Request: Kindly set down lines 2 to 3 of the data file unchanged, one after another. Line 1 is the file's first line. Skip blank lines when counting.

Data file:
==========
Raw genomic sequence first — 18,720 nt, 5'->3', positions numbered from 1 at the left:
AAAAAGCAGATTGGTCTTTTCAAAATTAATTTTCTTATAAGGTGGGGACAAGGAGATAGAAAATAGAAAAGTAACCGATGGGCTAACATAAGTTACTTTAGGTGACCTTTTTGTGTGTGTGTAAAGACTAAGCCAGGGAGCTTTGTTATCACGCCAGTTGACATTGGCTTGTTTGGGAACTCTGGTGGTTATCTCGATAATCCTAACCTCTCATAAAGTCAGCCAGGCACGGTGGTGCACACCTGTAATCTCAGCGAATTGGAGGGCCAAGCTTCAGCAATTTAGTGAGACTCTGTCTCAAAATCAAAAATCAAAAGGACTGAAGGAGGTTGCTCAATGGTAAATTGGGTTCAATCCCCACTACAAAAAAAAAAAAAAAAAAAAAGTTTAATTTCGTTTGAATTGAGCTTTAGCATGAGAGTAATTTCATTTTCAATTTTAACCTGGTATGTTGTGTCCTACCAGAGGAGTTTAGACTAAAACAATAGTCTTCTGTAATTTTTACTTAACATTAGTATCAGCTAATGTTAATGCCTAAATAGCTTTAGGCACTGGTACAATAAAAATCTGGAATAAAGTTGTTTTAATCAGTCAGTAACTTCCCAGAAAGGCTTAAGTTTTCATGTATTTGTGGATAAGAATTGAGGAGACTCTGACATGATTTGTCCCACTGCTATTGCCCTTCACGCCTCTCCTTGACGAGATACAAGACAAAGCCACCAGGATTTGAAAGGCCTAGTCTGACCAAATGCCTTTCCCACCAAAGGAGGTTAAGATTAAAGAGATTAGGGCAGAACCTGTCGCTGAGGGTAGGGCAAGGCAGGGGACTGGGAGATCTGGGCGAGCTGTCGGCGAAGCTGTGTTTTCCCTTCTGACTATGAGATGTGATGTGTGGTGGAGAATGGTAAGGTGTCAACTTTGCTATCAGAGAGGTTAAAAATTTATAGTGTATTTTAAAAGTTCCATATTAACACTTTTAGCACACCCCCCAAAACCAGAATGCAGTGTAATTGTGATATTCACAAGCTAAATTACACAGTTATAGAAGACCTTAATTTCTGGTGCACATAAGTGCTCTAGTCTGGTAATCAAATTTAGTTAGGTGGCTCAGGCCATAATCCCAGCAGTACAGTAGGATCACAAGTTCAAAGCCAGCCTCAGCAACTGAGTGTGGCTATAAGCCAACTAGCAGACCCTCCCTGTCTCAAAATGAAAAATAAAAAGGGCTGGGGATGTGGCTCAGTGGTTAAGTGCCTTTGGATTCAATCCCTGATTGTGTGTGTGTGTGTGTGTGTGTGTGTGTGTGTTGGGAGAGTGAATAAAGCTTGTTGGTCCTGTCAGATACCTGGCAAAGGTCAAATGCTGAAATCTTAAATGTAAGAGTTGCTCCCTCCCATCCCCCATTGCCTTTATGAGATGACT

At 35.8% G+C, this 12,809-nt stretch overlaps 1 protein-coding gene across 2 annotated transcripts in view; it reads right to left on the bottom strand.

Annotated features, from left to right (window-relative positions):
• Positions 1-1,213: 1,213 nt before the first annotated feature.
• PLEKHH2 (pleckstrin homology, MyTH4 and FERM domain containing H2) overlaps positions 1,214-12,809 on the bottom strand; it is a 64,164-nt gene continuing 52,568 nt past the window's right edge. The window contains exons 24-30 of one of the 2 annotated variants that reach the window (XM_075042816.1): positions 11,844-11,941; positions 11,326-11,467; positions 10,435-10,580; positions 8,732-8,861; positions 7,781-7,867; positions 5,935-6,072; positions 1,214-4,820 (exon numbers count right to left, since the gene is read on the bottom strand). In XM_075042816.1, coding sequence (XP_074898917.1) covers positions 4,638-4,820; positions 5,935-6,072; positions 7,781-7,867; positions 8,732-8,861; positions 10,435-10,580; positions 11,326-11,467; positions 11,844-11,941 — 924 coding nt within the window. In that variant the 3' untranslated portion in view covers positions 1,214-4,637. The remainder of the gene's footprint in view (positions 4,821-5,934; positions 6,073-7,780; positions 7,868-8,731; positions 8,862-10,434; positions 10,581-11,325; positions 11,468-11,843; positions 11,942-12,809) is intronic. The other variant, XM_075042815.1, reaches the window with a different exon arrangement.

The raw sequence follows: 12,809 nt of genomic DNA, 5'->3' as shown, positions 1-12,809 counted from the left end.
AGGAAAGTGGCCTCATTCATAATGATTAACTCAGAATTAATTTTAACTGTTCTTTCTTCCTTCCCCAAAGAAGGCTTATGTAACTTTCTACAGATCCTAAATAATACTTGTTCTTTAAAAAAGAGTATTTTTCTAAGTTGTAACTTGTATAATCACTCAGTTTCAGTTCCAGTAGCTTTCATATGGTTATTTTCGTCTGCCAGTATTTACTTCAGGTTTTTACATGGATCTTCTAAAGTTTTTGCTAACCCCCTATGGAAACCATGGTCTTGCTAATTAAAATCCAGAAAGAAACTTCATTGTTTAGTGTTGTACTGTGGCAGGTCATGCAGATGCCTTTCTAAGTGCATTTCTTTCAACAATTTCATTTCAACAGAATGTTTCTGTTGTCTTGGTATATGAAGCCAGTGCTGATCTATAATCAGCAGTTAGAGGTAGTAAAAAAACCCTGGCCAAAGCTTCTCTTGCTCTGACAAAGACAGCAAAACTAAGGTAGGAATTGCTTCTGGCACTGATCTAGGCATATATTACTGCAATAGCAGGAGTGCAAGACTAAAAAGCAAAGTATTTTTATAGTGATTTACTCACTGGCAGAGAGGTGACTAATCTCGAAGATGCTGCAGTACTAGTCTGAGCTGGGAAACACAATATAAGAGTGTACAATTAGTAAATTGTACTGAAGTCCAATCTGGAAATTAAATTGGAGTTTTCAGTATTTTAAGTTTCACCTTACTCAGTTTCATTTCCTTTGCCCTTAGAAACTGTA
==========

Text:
AAAAAGCAGATTGGTCTTTTCAAAATTAATTTTCTTATAAGGTGGGGACAAGGAGATAGAAAATAGAAAAGTAACCGATGGGCTAACATAAGTTACTTTAGGTGACCTTTTTGTGTGTGTGTAAAGACTAAGCCAGGGAGCTTTGTTATCACGCCAGTTGACATTGGCTTGTTTGGGAACTCTGGTGGTTATCTCGATAATCCTAACCTCTCATAAAGTCAGCCAGGCACGGTGGTGCACACCTGTAATCTCAGCGAATTGGAGGGCCAAGCTTCAGCAATTTAGTGAGACTCTGTCTCAAAATCAAAAATCAAAAGGACTGAAGGAGGTTGCTCAATGGTAAATTGGGTTCAATCCCCACTACAAAAAAAAAAAAAAAAAAAAAGTTTAATTTCGTTTGAATTGAGCTTTAGCATGAGAGTAATTTCATTTTCAATTTTAACCTGGTATGTTGTGTCCTACCAGAGGAGTTTAGACTAAAACAATAGTCTTCTGTAATTTTTACTTAACATTAGTATCAGCTAATGTTAATGCCTAAATAGCTTTAGGCACTGGTACAATAAAAATCTGGAATAAAGTTGTTTTAATCAGTCAGTAACTTCCCAGAAAGGCTTAAGTTTTCATGTATTTGTGGATAAGAATTGAGGAGACTCTGACATGATTTGTCCCACTGCTATTGCCCTTCACGCCTCTCCTTGACGAGATACAAGACAAAGCCACCAGGATTTGAAAGGCCTAGTCTGACCAAATGCCTTTCCCACCAAAGGAGGTTAAGATTAAAGAGATTAGGGCAGAACCTGTCGCTGAGGGTAGGGCAAGGCAGGGGACTGGGAGATCTGGGCGAGCTGTCGGCGAAGCTGTGTTTTCCCTTCTGACTATGAGATGTGATGTGTGGTGGAGAATGGTAAGGTGTCAACTTTGCTATCAGAGAGGTTAAAAATTTATAGTGTATTTTAAAAGTTCCATATTAACACTTTTAGCACACCCCCCAAAACCAGAATGCAGTGTAATTGTGATATTCACAAGCTAAATTACACAGTTATAGAAGACCTTAATTTCTGGTGCACATAAGTGCTCTAGTCTGGTAATCAAATTTAGTTAGGTGGCTCAGGCCATAATCCCAGCAGTACAGTAGGATCACAAGTTCAAAGCCAGCCTCAGCAACTGAGTGTGGCTATAAGCCAACTAGCAGACCCTCCCTGTCTCAAAATGAAAAATAAAAAGGGCTGGGGATGTGGCTCAGTGGTTAAGTGCCTTTGGATTCAATCCCTGATTGTGTGTGTGTGTGTGTGTGTGTGTGTGTGTGTTGGGAGAGTGAATAAAGCTTGTTGGTCCTGTCAGATACCTGGCAAAGGTCAAATGCTGAAATCTTAAATGTAAGAGTTGCTCCCTCCCATCCCCCATTGCCTTTATGAGATGACT

At 35.8% G+C, this 12,809-nt stretch overlaps 1 protein-coding gene across 2 annotated transcripts in view; it reads right to left on the bottom strand.